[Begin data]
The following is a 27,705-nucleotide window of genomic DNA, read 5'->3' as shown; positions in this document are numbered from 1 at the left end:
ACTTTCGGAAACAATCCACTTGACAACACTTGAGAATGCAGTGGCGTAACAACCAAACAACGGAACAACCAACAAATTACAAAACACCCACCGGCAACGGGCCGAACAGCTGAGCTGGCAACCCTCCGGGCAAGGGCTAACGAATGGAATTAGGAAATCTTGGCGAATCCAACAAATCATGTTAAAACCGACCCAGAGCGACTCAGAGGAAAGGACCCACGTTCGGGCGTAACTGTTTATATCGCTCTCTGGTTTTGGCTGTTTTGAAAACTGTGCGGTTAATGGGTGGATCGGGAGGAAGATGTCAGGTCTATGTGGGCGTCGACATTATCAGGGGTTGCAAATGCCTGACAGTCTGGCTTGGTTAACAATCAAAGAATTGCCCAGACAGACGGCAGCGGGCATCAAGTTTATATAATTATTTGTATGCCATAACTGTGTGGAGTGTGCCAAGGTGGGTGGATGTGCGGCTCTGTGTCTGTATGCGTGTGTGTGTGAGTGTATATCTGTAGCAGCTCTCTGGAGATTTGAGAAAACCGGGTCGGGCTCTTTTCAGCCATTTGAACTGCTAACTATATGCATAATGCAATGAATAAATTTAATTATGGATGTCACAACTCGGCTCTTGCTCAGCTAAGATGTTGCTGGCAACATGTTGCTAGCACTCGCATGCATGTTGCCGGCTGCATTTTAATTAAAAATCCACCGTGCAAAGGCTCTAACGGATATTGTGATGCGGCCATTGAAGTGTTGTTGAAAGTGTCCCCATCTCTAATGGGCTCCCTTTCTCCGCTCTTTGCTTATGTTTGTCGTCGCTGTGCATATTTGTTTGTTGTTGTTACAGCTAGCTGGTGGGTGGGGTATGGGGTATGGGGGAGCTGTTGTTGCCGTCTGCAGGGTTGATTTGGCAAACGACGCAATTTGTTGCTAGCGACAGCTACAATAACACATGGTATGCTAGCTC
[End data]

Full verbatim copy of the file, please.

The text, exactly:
The following is a 27,705-nucleotide window of genomic DNA, read 5'->3' as shown; positions in this document are numbered from 1 at the left end:
ACTTTCGGAAACAATCCACTTGACAACACTTGAGAATGCAGTGGCGTAACAACCAAACAACGGAACAACCAACAAATTACAAAACACCCACCGGCAACGGGCCGAACAGCTGAGCTGGCAACCCTCCGGGCAAGGGCTAACGAATGGAATTAGGAAATCTTGGCGAATCCAACAAATCATGTTAAAACCGACCCAGAGCGACTCAGAGGAAAGGACCCACGTTCGGGCGTAACTGTTTATATCGCTCTCTGGTTTTGGCTGTTTTGAAAACTGTGCGGTTAATGGGTGGATCGGGAGGAAGATGTCAGGTCTATGTGGGCGTCGACATTATCAGGGGTTGCAAATGCCTGACAGTCTGGCTTGGTTAACAATCAAAGAATTGCCCAGACAGACGGCAGCGGGCATCAAGTTTATATAATTATTTGTATGCCATAACTGTGTGGAGTGTGCCAAGGTGGGTGGATGTGCGGCTCTGTGTCTGTATGCGTGTGTGTGTGAGTGTATATCTGTAGCAGCTCTCTGGAGATTTGAGAAAACCGGGTCGGGCTCTTTTCAGCCATTTGAACTGCTAACTATATGCATAATGCAATGAATAAATTTAATTATGGATGTCACAACTCGGCTCTTGCTCAGCTAAGATGTTGCTGGCAACATGTTGCTAGCACTCGCATGCATGTTGCCGGCTGCATTTTAATTAAAAATCCACCGTGCAAAGGCTCTAACGGATATTGTGATGCGGCCATTGAAGTGTTGTTGAAAGTGTCCCCATCTCTAATGGGCTCCCTTTCTCCGCTCTTTGCTTATGTTTGTCGTCGCTGTGCATATTTGTTTGTTGTTGTTACAGCTAGCTGGTGGGTGGGGTATGGGGTATGGGGGAGCTGTTGTTGCCGTCTGCAGGGTTGATTTGGCAAACGACGCAATTTGTTGCTAGCGACAGCTACAATAACACATGGTATGCTAGCTC